top of page




The history of tea

The history of tea began about 5000 years ago. Today it is the most consumed drink in the world after water.
Here's a quick rundown of everything from the history of tea to the modern day tea bag.

The legend - how tea began

According to a Chinese legend, it all began on a spring evening in 2737 BC. That evening, after a long journey, the Chinese Emperor Shen Nung, "the son of heaven", was boiling water under a tree when a light wind blew a few leaves into the water. The water turned light green and a pleasant scent rose from the steaming kettle. The emperor liked the drink, found it delicious and felt refreshed and invigorated by this strange mixture. The tree was a wild tea tree, and that's how tea was discovered.

Another legend is told in India: Prince Dharma, the third son of King Kozjuvo, decided to travel to China to preach the Buddha's teachings. To be worthy of his mission, he vowed not to sleep for nine years. By the end of the third year, however, he was slightly tired and he would probably have been overwhelmed with sleep had he not accidentally plucked a few tea leaves from a wild tea bush and put them in his mouth and chewed them. The Dharma tiredness was gone, and the tea leaves gave him the strength to stay awake for the remaining six years of his mission.

Tea facts

350 AD

Tea was first mentioned as "Tu" in the Kuo Po dictionary and described simply as "a drink made from boiled leaves".


476 AD

The nomads from Central Asia were the first to sell tea along the Great Wall.


780 AD

LuYu, the adopted son of Buddhist monks, wrote his first study of tea, simply titled "The Classical Book of Tea" (Cha Ching). The book is divided into 10 chapters and deals with topics such as the origin and cultivation of the tea plant, cultivation areas, tea production, methods and utensils for tea preparation.


A.D. 620 - 1279

During the Tang Dynasty (620-907 AD), tea experienced its golden age. The art of tea preparation and production was refined and perfected during this time. In the following Sung dynasty (960-1279 AD), the tradition of flowery teas developed in new provinces.



The tea lost its popularity during the Mughal Empire (1279-1368) but flourished again during the Ming Dynasty when fermentation was discovered. This enabled the creation of new teas such as oolong and black tea.



The first teapot was made in Yi-Xing.



the Dutch East India Company was founded and brought the first green tea from Japan and black tea from China to Holland by ship via Java. Since the journey from China or Japan to England took at least 6 months to a year, the quality of the tea suffered considerably from the humid sea air and the storage of the tea by ship.



Wassily Storkov first brought tea to Russia by land as a gift for the Tsar. As the Russian envoy, he sent 200 boxes of tea from China to Russia via a caravan trade route.



The Dutch delivered the first 100 pounds of tea to England.



The Englishman Thomas Garrington started serving tea in his "coffee shop" in London. Originally reserved for the nobility, tea was soon highly valued by the aesthetes who frequented the "coffee houses", and the latter were then renamed "tea houses".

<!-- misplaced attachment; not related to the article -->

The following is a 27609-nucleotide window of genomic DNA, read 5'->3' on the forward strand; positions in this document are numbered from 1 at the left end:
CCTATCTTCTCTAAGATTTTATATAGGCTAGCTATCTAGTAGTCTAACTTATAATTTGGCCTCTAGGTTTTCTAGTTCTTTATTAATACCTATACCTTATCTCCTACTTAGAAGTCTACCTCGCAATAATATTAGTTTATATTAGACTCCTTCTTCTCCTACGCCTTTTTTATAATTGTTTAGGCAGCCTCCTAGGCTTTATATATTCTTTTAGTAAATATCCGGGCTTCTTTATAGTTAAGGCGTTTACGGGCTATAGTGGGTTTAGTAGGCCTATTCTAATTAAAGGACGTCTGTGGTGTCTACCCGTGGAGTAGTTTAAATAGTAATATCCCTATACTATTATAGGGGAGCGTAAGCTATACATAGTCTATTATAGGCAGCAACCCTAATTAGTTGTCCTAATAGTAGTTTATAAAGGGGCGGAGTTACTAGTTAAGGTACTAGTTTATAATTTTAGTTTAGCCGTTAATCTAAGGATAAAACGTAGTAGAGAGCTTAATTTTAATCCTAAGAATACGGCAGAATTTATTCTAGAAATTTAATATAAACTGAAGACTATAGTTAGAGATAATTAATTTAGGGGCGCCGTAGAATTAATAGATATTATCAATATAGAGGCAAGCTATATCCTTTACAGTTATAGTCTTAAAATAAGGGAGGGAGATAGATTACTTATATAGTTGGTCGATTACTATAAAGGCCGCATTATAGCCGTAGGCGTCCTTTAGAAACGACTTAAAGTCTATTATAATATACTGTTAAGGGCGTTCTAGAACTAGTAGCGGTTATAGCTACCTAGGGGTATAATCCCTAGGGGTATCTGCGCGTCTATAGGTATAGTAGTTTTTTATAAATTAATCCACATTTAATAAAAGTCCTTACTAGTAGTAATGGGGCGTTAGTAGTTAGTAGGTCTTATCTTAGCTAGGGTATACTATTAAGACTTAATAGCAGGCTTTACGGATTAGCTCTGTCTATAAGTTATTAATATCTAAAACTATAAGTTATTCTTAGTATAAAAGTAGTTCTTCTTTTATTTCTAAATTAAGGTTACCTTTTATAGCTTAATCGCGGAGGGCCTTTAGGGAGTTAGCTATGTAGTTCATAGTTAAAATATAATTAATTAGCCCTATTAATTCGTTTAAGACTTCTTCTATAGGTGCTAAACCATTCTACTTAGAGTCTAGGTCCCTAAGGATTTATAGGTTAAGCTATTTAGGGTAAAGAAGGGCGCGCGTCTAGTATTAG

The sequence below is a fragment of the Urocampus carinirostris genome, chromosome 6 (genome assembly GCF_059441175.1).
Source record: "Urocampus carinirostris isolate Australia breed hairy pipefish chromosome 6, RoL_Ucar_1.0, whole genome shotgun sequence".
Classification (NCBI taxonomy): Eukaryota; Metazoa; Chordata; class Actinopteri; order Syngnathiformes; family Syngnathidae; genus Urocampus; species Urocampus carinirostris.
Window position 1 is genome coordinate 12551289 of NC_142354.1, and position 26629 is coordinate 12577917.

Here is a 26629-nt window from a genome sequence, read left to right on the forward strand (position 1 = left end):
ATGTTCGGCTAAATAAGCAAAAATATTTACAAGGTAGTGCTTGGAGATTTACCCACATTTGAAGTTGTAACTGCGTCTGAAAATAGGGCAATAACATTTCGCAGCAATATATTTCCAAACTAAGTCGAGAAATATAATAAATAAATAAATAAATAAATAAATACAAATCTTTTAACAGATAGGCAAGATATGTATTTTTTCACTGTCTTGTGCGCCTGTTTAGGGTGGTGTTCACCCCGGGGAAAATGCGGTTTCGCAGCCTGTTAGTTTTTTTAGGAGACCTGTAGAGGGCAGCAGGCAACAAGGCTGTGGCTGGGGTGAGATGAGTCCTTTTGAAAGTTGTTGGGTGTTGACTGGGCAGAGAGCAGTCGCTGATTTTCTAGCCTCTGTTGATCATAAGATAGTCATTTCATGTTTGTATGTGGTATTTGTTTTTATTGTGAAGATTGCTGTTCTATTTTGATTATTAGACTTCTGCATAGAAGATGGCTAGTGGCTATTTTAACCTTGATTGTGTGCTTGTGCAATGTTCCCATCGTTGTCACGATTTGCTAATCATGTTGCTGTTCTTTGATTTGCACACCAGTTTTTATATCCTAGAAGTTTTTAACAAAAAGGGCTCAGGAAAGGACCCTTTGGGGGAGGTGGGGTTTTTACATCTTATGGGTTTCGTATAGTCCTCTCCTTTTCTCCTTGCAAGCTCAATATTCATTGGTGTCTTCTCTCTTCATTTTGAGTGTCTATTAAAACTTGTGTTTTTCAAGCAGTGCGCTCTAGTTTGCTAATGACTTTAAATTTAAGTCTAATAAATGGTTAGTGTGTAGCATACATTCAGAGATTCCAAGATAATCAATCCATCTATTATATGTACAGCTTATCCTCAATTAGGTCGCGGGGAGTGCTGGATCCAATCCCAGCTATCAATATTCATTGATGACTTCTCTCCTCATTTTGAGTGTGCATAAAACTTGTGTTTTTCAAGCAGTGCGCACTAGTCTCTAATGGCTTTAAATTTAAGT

the first advertisement for tea brochures appeared in England, according to which tea should keep the body and mind healthy into old age.



Thomas Twining opened the first tea room in London.


In 1773 the British also brought tea to the "New World", where it soon became the third most popular product. This fact led the British government to levy heavy taxes on tea in the colonies and sparked protests across the country. On December 16, 1773, members of the Saint Andrew Masonic Lodge in Boston, disguised as Mohicans, boarded the East India Company ships and threw 342 cases of tea overboard. This act, known as the Boston Tea Party, is considered the prelude to the American Revolutionary War.


In the middle of the 17th century, tea came to East Frisia via Holland, where its own tea culture developed.



The Prussian King Friedrich II tried to ban tea consumption in Germany and was unsuccessful.



Chinese immigrants brought various tea plants from Fujian Province to Formosa (Taiwan).



Robert Fortun was sent to China by the East Indian Company to procure tea plants and break the Chinese monopoly. Over a period of 3 years, Robert Fortune shipped over 20,000 tea cuttings and seedlings to India. He even persuaded several Chinese tea farmers to go to India with him to build tea plantations and make tea. He was the first European to discover during his trip that green tea and black tea were made from the same plant.



tea was grown on Ceylon (Sri Lanka). A young Scot James Taylor experimented with tea seeds in the Royal Botanical Gardens of Peradeniya in Sri Lanka. The 10 hectare Loolecondera plantation, where Taylor first cultivated commercially, became the model for the future development of Sri Lanka's tea industry.



The large breed of tea clipper, known for its narrow course, began in China on May 29, 1866. Of the nine ships that sailed from Foochow to London and had the new tea harvest on board, the first five reached their destination with less than three days difference after a distance of more than 16,000 miles, which ran through all wind systems on earth. They were Clipper Ariel, Taeping, Serica, Fiery Cross and Taitsing. After only 99 days, the Ariel and the Taeping were sailing almost side by side into the English Channel. With a lead of just 20 minutes ahead of the Ariel, the Taepingers won the race. (Taeping, year 1863, English tea scissors were missing on a trip to China in 1872.

bottom of page